Picture this: groups of sports cars illegally racing on a public highway in your community all night long, going back and forth at speeds beyond 100 miles an hour, in the midst of regular traffic.That's what's happening nearly every weekend on Interstate-165 near downtown Mobile, and FOX10 News Investigates caught the illegal activity on camera while undercover on three different occasions in October and November. On those occasions, the FOX10 News Investigative Team also observed approximately 20 to 30 sports cars, muscle cars, and motorcycles gathered at the gas station near the entrance of I-165, waiting for their turn to race on the interstate. Through the early morning hours, the cars and motorcycles take turns, racing back and forth on the straight-away between the entrance of I-165 and the Bay Bridge Road exit, which is in Mobile Police jurisdiction. FOX10 News began investigating the issue after receiving a tip from a concerned resident who works close by to I-165. “Just see it as an extreme hazard to the general public, and families that travel that highway,” said the witness, who wished to remain anonymous. The witness said he’s seen the activity going on just about every weekend night for the last year. "I just want something done about it,” he said. “Say if my family or your family was traveling down that highway, in the middle of the night, they're totally at risk, unnecessary risk, and it's senseless."Dangers of illegal street racingThe witness is correct, it’s certainly not a safe practice. In 2016, 80 people across the country were killed in street racing crashes, according to the National Highway Traffic Safety Administration (NHTSA). The NHTSA also reported six people in Alabama have died in racing-related crashes since 2014. One of those victims was Rodney McQueen, 33, of Mobile, who died while racing his best friend on Duval Street on January 3, 2014. “When I pulled up, I just jumped out of the car, and his car almost looked like a can, and he was laying on the ground, and they had already covered him up,” McQueen’s sister, Tracy Hughes, recalled about the scene of the crash. Hughes told FOX10 News she misses her brother every day. "Just a terrible time, it's been three years, but it's just a terrible time,” she said. Hughes said she hopes other people who consider street racing, will think twice before getting in the car. “Just a very simple, just one second to think, ‘hey, this is not a good idea,’ and my brother would probably still be here,” said Hughes. “If a person is out there and thinking about racing, and that moment when they look over to their opponent, just stop and look out the other window, and picture your family…just think about your life, because it could be gone in an instant.”INTERACTIVE MAP: Fatal street racing crashes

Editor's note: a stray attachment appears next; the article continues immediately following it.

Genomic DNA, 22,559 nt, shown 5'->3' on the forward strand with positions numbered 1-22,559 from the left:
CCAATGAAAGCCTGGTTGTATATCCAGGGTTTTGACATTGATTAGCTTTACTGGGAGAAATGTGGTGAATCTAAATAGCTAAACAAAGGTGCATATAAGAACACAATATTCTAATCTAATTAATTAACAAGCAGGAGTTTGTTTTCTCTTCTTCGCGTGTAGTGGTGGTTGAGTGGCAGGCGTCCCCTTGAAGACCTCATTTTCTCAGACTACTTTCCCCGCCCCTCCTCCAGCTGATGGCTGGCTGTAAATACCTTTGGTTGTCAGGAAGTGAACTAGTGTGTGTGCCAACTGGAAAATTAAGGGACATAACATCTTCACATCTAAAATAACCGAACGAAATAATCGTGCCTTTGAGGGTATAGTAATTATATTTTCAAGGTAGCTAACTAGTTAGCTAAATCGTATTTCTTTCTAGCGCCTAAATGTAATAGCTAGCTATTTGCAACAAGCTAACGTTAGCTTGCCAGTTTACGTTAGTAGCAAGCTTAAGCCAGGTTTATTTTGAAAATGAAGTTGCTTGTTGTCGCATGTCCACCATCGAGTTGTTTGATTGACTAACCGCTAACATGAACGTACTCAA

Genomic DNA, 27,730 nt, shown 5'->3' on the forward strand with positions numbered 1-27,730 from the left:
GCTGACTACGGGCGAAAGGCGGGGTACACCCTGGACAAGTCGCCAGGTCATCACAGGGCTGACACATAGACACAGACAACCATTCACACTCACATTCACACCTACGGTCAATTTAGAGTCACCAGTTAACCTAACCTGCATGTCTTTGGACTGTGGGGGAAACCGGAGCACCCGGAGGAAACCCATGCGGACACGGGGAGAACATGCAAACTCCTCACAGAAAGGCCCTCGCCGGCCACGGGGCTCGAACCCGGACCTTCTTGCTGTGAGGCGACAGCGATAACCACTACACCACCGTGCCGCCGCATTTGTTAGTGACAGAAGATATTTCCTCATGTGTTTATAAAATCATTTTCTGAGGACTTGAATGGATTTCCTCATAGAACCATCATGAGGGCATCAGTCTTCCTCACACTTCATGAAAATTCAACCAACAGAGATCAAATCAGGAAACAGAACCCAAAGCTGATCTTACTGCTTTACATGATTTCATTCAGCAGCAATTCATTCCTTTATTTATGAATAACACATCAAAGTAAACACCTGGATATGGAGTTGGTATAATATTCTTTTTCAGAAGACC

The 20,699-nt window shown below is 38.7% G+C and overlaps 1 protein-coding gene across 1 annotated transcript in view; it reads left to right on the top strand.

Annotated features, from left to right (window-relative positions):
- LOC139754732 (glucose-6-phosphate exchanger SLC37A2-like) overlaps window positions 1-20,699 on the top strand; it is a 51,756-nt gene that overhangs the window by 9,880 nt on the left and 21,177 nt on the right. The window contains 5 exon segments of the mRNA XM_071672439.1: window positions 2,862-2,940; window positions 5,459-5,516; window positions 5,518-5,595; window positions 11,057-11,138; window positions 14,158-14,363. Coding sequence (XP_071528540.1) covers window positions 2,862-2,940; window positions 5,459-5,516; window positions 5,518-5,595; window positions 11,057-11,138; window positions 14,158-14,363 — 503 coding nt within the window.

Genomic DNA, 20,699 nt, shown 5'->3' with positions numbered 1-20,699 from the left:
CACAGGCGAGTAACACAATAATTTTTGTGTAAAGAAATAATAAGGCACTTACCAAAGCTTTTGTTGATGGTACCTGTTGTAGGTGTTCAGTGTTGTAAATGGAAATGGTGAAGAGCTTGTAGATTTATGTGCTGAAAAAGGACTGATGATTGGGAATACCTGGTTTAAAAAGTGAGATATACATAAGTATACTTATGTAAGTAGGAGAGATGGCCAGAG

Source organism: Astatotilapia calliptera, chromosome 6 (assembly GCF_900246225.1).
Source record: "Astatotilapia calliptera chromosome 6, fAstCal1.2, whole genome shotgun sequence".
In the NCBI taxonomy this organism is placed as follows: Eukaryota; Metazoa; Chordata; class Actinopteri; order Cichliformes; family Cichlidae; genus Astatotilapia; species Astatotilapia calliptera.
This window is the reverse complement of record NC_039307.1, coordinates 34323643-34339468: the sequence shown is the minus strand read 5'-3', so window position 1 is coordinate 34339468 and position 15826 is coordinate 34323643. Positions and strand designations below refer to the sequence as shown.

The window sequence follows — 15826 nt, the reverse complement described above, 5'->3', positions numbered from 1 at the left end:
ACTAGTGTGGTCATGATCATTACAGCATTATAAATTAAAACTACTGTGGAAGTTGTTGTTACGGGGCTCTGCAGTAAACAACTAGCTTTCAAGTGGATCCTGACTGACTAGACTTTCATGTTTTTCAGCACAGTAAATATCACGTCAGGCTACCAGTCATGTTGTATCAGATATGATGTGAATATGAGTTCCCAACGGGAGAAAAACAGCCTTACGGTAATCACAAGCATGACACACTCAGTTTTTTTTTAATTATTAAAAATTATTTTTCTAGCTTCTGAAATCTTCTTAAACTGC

FOX10 News reports street racing to Mobile Police
Knowing the real dangers behind street racing, FOX10 News showed its findings about the activity on I-165 to Mobile Police.
Mobile Police Chief Lawrence Battiste said he had heard about the issue in recent months, but explained it had been difficult to take action previously.
He also explained he wanted to avoid any high-speed pursuits that could potentially endanger the public even further.
After seeing the videos of the racing captured by FOX10 News, Battiste said he would increase patrols and crackdown on the racers.
"Not only are they placing themselves at risk, but they are placing the entire community at risk for their behavior,” said Battiste.
Saturday night, November 4, Mobile Police set up an operation to catch the racers in the act.
Undercover officers called in descriptions of the racing cars to officers in marked vehicles. Those officers in uniform then pulled over the racers at the gas station, where they gather before and after races, and started issuing citations.
The undercover officers, whose identities must be concealed for future operations, said they are glad FOX10 News alerted them to what’s been happening on I-165.
"Honestly, I would have never known this was going on,” said one officer. “I didn't really even know what the process was, until we got here… and then you guys gave us a little bit of information, details, we went up there, seen it and felt it for ourselves, and I'm just really glad that we were able to see it and take a little bit of action against it, hopefully set an example to others. It looks like we have so far, just hope that it stays this way, because this is just really dangerous, to have this going on… So it's nice to help take part in this."
A total of seven citations were issued Saturday night.
In Alabama, a first-time street racing offense carries a fine of $500 and possible jail time, and the driver’s license will be suspended for a maximum period of six months.
Chief Battiste said he will continue patrols in the area to ensure the racers don’t try their luck again.
“We’ll continue to look at different strategies to address what we’re seeing,” said Battiste, “looking at ways to deter the criminal activity that takes place with racing.”
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